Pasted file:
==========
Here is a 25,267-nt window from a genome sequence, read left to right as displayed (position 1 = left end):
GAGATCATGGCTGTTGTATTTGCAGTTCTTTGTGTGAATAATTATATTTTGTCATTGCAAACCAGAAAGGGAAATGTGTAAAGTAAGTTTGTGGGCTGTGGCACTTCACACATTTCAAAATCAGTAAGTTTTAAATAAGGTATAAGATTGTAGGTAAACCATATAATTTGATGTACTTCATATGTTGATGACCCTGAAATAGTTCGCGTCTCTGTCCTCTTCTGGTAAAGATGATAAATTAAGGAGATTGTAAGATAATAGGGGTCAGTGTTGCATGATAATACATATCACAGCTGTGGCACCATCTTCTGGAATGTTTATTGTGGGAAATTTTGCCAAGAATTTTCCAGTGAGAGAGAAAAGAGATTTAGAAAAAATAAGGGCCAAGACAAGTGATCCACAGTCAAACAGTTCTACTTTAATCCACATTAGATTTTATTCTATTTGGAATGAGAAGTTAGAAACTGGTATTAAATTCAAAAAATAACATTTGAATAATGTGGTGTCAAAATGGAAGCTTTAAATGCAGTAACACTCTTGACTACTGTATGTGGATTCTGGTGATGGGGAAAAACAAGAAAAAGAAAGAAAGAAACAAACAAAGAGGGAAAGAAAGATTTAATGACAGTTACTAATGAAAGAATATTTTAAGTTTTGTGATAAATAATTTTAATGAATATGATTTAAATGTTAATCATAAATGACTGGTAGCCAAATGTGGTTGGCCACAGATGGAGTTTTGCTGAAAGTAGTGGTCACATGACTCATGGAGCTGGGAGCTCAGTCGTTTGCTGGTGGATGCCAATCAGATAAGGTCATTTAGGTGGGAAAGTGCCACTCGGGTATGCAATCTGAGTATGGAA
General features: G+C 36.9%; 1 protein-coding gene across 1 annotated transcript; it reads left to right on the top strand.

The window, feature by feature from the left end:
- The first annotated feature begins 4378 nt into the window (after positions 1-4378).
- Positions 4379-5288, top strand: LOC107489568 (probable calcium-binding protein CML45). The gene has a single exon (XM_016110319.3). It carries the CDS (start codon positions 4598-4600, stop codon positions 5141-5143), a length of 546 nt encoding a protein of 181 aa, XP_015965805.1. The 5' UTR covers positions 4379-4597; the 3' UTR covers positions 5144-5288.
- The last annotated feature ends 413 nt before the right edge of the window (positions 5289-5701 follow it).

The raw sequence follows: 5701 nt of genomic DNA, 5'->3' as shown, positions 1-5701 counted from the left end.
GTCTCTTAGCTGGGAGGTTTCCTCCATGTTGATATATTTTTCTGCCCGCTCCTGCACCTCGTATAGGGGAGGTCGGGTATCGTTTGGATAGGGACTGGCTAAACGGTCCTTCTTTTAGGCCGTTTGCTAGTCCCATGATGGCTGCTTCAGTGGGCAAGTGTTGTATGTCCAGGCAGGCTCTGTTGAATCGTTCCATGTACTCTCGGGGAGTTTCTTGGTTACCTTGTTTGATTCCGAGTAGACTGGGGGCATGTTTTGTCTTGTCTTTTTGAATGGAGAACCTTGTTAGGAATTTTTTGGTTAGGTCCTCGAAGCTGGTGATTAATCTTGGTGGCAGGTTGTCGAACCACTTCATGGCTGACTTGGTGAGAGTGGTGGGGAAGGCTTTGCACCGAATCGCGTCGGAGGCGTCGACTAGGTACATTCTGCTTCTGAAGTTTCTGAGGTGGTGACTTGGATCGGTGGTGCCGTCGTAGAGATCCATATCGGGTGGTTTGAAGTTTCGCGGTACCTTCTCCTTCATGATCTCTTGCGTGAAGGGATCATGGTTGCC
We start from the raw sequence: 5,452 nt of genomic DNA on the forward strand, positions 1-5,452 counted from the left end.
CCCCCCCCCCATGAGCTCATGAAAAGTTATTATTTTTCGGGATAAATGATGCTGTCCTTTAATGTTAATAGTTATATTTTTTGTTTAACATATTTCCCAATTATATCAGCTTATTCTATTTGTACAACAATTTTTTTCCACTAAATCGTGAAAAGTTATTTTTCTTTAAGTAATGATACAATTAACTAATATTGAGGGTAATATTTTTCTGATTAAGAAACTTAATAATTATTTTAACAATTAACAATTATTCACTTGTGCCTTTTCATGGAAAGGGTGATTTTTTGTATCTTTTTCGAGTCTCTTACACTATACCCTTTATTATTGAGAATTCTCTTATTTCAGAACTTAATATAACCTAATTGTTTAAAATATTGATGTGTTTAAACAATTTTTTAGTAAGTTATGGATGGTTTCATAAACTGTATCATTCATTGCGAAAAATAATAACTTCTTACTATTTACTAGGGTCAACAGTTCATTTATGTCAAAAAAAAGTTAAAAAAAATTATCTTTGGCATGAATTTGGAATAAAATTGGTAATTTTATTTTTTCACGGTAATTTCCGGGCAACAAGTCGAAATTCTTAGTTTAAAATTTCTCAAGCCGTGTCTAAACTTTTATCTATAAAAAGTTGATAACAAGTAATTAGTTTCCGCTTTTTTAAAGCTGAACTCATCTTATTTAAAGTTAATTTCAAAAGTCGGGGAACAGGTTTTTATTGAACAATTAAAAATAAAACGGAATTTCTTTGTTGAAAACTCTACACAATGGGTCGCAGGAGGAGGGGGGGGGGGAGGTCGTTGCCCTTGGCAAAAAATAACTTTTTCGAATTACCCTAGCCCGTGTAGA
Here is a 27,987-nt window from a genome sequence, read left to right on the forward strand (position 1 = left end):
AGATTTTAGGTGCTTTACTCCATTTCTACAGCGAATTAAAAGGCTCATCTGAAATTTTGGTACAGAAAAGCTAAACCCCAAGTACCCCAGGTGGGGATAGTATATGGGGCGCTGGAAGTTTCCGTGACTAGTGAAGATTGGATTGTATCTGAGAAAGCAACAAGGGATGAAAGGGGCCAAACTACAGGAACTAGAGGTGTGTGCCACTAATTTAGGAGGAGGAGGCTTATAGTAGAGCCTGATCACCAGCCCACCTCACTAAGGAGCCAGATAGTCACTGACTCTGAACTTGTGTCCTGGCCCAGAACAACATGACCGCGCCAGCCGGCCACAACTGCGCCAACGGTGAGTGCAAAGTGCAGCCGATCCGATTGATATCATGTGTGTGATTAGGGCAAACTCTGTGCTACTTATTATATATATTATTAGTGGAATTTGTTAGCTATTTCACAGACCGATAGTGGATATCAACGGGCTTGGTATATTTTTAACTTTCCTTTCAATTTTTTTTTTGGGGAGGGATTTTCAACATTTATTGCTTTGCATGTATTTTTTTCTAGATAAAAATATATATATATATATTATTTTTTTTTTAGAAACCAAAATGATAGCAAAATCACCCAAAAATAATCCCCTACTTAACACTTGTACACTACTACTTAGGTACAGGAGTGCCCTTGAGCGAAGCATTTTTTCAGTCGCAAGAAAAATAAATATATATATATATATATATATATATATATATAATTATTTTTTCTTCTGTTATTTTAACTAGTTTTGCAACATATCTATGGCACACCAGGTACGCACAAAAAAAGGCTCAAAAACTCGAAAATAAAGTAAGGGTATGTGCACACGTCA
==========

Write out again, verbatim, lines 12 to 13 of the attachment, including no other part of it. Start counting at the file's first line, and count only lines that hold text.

Here is a 27,987-nt window from a genome sequence, read left to right on the forward strand (position 1 = left end):
AGATTTTAGGTGCTTTACTCCATTTCTACAGCGAATTAAAAGGCTCATCTGAAATTTTGGTACAGAAAAGCTAAACCCCAAGTACCCCAGGTGGGGATAGTATATGGGGCGCTGGAAGTTTCCGTGACTAGTGAAGATTGGATTGTATCTGAGAAAGCAACAAGGGATGAAAGGGGCCAAACTACAGGAACTAGAGGTGTGTGCCACTAATTTAGGAGGAGGAGGCTTATAGTAGAGCCTGATCACCAGCCCACCTCACTAAGGAGCCAGATAGTCACTGACTCTGAACTTGTGTCCTGGCCCAGAACAACATGACCGCGCCAGCCGGCCACAACTGCGCCAACGGTGAGTGCAAAGTGCAGCCGATCCGATTGATATCATGTGTGTGATTAGGGCAAACTCTGTGCTACTTATTATATATATTATTAGTGGAATTTGTTAGCTATTTCACAGACCGATAGTGGATATCAACGGGCTTGGTATATTTTTAACTTTCCTTTCAATTTTTTTTTTGGGGAGGGATTTTCAACATTTATTGCTTTGCATGTATTTTTTTCTAGATAAAAATATATATATATATATTATTTTTTTTTTAGAAACCAAAATGATAGCAAAATCACCCAAAAATAATCCCCTACTTAACACTTGTACACTACTACTTAGGTACAGGAGTGCCCTTGAGCGAAGCATTTTTTCAGTCGCAAGAAAAATAAATATATATATATATATATATATATATATATATAATTATTTTTTCTTCTGTTATTTTAACTAGTTTTGCAACATATCTATGGCACACCAGGTACGCACAAAAAAAGGCTCAAAAACTCGAAAATAAAGTAAGGGTATGTGCACACGTCA